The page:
1+0 records out
4096 bytes (4.1 kB) copied, 0.0205753 s, 199 kB/s
This is the third 1TB Seagate ES.2 drive I’ve had develop bad sectors. Although they have a 5 year warranty, they seem to start expiring after 3.
Thank goodness I have backups…
I have a Thinkpad T420 – now 2 years, 6 months old. Started to notice the fan seemed a bit noisier than normal and the CPU was reporting a temperature of around 60deg C, even when the machine wasn’t doing very much.
As suspected, 30 months of usage without a clean is a little bit too long. Cleaning a laptop fan can be fairly straightforward – this took just two screw removals. Of course, always seek advice and YouTube videos if you need help to do yours! 😉
After the procedure, my laptop runs about 10-15deg C cooler and is much quieter.
(Warning, images are grotesque scenes of mostly human skin. Some microscopic lifeforms may have been “damaged” during the making of these images…)
When making my morning brew, I started pondering how to make it more interesting. Sure, you can add flavour (and waistline) “enhancements” like cream, sugar, maybe some vanilla… But such unimaginativeness doesn’t last long.
|Image courtesy of oddee.com. You can
also buy coffee from the dark side.
What’s needed is a whole new coffee experience.
Scouring the web for new things to do often turns up very interesting results. For instance, there’s a whole web site dedicated to Putting Weird Things in Coffee. Some of those weird things include cheese, meat (!) and even black pudding. The fascination with meat is prevalent elsewhere, too. Hmm.
But you don’t need to go so far to enhance the flavour of coffee. One simple food-enhacing staple – salt – has also been used extensively and blogged about for some time. Clearly, it might be worth trying.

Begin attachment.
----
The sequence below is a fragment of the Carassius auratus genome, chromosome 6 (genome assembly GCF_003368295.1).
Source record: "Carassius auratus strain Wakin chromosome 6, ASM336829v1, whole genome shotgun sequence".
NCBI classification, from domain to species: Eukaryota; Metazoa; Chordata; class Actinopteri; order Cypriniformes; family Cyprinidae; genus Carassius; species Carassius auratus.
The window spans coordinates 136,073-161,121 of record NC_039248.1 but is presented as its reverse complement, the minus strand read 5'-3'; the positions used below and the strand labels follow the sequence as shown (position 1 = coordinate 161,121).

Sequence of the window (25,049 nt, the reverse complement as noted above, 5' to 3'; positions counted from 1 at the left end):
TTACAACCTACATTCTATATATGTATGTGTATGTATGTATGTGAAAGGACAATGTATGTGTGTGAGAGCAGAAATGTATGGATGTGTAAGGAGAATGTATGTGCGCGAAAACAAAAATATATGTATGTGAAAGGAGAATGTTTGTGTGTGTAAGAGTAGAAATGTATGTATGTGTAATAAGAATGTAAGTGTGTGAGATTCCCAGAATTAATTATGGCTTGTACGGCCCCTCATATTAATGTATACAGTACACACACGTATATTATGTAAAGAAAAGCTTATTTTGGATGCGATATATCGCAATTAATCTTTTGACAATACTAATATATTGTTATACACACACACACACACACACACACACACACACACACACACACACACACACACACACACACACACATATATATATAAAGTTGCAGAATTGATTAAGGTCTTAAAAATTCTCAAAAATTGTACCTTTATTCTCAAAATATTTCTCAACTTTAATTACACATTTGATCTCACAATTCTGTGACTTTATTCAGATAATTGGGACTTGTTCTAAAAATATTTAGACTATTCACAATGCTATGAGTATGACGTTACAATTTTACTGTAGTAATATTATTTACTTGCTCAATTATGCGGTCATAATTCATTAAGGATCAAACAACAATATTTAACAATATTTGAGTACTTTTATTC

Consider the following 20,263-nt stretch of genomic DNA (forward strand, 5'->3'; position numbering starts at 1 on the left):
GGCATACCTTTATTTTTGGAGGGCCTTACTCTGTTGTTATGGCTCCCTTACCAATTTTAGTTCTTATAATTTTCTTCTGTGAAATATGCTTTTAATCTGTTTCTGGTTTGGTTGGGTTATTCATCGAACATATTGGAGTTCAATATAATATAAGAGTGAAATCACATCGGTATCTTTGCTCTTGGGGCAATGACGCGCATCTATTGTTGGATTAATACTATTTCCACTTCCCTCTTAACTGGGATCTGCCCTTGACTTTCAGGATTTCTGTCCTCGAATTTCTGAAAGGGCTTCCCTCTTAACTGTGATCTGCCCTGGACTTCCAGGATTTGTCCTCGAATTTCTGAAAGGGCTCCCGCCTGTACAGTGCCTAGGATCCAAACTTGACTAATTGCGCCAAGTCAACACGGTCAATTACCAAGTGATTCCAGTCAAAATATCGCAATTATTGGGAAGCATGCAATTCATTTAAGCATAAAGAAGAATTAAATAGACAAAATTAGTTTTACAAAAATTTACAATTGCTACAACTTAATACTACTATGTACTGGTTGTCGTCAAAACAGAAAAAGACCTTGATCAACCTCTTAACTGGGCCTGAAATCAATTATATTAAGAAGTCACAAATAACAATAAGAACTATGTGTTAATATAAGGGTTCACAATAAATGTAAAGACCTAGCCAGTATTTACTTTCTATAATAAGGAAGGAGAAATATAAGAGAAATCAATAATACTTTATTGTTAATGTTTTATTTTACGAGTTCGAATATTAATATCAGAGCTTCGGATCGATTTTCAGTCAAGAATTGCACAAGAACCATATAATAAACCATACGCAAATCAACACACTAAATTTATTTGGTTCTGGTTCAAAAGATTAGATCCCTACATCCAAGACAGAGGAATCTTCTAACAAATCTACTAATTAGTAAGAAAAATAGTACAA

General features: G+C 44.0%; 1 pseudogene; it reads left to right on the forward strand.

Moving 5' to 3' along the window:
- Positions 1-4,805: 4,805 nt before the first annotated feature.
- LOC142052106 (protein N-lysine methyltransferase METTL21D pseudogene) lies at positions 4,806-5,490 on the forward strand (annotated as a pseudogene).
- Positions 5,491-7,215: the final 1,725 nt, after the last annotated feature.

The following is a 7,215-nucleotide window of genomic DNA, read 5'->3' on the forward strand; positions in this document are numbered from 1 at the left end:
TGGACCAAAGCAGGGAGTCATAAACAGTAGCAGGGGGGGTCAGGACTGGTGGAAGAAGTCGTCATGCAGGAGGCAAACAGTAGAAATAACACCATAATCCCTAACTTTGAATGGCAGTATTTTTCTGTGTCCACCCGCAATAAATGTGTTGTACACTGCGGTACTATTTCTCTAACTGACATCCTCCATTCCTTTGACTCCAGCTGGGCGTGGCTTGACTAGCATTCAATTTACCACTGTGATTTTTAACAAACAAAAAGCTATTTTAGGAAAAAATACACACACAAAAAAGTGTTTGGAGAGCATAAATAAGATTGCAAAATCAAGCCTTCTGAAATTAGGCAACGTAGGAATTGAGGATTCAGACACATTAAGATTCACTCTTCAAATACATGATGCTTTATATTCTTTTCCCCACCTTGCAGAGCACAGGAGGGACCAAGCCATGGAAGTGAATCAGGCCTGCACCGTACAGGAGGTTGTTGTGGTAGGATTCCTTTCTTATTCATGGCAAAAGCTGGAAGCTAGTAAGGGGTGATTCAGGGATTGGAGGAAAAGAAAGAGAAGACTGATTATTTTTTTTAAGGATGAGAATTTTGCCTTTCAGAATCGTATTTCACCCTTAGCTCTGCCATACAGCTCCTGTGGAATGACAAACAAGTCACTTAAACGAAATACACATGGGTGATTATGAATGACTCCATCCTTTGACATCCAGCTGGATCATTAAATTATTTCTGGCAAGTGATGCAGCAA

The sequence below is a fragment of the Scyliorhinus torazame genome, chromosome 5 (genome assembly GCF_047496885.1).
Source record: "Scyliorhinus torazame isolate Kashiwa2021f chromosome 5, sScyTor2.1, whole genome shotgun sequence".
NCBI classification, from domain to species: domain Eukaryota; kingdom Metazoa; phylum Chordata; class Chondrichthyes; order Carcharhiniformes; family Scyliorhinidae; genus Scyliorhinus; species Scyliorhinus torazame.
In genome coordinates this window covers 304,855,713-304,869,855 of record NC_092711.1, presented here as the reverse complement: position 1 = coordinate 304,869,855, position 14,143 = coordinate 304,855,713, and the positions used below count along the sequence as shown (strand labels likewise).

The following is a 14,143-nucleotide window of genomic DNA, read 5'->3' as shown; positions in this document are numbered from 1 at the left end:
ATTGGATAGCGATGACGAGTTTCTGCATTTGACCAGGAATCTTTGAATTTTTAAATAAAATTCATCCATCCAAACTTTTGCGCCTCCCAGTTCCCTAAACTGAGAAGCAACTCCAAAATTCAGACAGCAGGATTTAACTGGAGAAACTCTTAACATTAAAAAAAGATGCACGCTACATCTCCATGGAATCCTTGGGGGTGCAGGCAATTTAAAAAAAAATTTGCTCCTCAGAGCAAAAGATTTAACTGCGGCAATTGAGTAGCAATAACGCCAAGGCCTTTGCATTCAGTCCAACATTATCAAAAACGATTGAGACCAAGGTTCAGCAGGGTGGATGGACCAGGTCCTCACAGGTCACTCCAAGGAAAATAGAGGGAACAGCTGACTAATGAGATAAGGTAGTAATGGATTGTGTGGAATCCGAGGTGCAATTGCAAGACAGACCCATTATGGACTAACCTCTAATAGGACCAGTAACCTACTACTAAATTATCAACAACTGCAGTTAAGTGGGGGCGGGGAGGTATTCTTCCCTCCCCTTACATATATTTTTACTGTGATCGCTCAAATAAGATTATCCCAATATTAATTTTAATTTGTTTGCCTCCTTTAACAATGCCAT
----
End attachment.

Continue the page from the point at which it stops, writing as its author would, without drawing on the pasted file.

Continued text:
Taking it up a level
What you put into coffee is only half of the story though. How much caffeine you ingest daily is another thing. Curiously, at the time of writing, 66 people “Like” this Facebook page entitled “Extreme Coffee Drinking“, which has no content and not even a picture. As one quote says, “Coffee: do stupid things more quickly and with more energy“.
Extreme coffee drinking seems to be a sport amongst some. It’s not merely a question of having multiple cups per day. Whether the evidence is conclusive that lots of coffee each day can kill you, is certainly still to be debated.
Things can get a bit extreme, though. Death Wish Coffee, as reported here, promotes extreme levels of caffeine as its USP. A step too far? Maybe. But, it can hardly be contested that we love coffee, and our interest in all things joe-related, together with its growth in the West, continues unabated. Coffee is recognised as a personal experience, so the growth of single cup products may indicate that social coffee drinking is diminishing in favour of a more insular, smart-phone focused experience.
Taking it too far?
While at university, I recall many a lovely coffee in what is now claimed to be the world’s oldest internet cafe – CB1 (Google Maps link). I’m not sure about the validity of this claim, but there’s no disputing the charm of a good coffee shop.
But these days, though it’s not all academia, with bustling coffee shops populated by artisans, guarded closely by the intelligentsia. Caffeine addiction and dependency/withdrawal symptoms are a real problem for some people. Luckily, the web has many suggestions to combat this. I suppose one could make a visit to an internet cafe and research this on his or her own…
Perhaps indulging in a caffeine kick is not the best long term policy, but it certainly starts the day well.